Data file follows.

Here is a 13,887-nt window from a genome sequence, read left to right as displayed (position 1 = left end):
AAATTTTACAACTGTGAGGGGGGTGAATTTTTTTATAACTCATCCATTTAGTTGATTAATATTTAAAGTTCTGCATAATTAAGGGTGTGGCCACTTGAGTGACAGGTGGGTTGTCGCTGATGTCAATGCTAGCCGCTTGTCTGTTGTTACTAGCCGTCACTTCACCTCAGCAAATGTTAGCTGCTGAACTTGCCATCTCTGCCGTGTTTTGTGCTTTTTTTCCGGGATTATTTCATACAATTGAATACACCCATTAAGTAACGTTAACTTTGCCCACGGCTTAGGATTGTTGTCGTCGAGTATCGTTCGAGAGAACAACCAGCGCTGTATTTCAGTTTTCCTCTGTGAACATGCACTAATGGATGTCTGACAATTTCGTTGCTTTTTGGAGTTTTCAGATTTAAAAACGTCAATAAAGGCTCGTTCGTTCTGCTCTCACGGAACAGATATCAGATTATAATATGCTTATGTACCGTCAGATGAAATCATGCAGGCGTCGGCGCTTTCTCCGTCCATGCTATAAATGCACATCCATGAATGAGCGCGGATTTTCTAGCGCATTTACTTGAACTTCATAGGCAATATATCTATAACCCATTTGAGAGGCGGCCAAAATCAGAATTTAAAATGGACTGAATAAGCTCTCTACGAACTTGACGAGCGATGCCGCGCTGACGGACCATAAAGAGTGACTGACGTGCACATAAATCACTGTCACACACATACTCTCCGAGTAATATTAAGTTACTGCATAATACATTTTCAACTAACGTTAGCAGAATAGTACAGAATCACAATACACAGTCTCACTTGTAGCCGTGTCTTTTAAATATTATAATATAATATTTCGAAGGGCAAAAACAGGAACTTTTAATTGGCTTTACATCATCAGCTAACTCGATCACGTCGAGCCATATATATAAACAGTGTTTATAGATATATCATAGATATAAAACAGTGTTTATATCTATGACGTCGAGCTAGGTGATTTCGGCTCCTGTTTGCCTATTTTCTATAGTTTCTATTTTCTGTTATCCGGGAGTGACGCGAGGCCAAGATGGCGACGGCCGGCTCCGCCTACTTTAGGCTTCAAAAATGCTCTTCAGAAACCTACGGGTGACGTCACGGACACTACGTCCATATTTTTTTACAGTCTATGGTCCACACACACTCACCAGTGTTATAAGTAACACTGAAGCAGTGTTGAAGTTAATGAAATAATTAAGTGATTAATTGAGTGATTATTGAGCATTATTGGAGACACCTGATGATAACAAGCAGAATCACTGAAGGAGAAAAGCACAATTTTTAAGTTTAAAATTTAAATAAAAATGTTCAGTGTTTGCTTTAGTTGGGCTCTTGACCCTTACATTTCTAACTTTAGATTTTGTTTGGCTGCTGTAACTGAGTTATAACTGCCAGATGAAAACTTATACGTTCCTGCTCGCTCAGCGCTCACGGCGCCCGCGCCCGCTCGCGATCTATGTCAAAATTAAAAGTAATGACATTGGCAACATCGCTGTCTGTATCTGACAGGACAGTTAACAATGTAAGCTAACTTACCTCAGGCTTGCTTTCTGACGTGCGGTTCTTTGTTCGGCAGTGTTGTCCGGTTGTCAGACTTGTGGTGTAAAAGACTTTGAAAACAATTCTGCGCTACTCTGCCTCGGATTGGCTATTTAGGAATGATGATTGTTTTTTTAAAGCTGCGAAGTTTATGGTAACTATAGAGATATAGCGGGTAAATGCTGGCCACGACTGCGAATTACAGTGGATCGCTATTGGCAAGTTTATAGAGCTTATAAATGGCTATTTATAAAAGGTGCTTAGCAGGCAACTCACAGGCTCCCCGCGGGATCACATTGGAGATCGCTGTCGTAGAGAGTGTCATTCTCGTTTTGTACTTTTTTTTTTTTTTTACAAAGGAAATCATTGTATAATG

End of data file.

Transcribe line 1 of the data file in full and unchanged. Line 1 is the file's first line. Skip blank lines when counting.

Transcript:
Here is a 13,887-nt window from a genome sequence, read left to right as displayed (position 1 = left end):